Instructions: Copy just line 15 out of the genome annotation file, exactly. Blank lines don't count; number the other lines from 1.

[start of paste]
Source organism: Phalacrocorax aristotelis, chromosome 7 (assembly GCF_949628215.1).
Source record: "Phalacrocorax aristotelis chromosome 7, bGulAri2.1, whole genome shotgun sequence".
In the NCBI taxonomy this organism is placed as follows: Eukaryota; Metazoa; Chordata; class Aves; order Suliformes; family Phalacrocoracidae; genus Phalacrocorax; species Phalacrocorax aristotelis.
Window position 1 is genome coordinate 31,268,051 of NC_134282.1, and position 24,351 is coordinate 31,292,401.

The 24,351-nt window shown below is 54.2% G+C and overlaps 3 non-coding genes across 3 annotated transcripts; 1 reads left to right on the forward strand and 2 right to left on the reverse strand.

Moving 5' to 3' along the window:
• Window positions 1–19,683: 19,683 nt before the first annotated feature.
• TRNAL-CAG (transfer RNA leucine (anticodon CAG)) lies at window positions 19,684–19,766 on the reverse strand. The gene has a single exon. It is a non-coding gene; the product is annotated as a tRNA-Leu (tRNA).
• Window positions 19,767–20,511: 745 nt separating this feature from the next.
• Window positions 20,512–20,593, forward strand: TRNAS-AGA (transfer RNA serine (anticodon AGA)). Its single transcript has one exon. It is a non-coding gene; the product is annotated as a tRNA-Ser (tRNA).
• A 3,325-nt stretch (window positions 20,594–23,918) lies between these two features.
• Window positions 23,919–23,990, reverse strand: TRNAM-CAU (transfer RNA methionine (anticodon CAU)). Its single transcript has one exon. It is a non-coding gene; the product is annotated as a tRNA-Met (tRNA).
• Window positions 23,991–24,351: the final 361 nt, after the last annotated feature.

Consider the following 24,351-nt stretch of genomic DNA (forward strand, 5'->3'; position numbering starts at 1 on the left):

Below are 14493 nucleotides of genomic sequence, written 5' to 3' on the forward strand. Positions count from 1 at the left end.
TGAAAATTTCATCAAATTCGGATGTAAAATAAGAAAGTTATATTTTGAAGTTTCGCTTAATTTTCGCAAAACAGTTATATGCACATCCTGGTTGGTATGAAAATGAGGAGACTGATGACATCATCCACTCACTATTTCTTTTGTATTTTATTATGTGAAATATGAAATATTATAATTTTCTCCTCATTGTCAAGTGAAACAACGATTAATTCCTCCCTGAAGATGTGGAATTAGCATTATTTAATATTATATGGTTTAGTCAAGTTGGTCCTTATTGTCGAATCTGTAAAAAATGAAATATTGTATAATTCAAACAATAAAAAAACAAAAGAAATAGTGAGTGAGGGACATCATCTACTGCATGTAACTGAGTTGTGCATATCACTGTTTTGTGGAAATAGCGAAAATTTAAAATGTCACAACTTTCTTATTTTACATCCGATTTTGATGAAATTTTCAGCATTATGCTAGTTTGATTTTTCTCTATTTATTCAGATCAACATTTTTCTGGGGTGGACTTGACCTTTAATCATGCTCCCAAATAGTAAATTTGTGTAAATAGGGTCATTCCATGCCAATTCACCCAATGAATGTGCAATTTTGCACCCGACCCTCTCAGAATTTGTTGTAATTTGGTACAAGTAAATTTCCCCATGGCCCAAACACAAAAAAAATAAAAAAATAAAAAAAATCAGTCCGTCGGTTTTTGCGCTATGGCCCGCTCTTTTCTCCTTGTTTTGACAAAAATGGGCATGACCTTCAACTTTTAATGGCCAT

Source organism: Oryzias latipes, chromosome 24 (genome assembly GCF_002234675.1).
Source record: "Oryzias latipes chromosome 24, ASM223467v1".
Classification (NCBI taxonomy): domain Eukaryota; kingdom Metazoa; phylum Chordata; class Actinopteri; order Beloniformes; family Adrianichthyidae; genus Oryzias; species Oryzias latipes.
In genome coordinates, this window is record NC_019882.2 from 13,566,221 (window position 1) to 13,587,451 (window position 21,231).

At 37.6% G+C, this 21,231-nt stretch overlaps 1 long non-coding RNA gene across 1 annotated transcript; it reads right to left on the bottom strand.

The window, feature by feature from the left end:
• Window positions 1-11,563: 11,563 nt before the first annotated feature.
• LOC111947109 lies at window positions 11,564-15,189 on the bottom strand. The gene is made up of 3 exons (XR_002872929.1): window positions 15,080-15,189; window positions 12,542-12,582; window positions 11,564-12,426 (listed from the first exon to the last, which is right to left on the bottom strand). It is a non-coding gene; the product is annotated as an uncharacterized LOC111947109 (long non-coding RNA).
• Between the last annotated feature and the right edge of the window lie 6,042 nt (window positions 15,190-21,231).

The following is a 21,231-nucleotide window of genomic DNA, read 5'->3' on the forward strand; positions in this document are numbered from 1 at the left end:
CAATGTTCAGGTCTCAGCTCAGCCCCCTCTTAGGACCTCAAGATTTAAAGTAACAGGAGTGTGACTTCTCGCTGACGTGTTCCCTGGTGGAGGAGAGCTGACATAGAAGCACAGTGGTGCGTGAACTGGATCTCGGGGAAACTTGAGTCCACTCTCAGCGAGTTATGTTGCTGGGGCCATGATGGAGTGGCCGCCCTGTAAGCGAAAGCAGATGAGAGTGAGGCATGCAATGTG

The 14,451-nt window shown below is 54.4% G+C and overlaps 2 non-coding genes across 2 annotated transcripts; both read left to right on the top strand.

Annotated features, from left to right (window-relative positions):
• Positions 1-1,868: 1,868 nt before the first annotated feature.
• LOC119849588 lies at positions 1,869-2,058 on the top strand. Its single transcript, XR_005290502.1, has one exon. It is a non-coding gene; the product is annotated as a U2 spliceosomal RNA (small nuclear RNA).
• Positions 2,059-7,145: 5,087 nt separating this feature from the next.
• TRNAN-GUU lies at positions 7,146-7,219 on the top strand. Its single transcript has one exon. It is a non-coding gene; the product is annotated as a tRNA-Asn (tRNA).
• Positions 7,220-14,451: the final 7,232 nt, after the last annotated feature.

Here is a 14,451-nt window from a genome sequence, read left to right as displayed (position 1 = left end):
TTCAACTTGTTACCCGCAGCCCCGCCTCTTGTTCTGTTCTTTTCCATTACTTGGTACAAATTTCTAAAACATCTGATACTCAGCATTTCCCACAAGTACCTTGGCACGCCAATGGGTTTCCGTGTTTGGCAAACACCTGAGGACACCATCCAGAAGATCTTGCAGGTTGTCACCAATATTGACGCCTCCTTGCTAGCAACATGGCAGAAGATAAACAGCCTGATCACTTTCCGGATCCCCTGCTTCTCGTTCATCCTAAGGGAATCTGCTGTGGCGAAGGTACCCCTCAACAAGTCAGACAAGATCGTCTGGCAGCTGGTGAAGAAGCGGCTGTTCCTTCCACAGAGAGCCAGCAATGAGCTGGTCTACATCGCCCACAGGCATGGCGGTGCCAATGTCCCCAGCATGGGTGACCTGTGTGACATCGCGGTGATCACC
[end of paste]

Below are 14493 nucleotides of genomic sequence, written 5' to 3' on the forward strand. Positions count from 1 at the left end.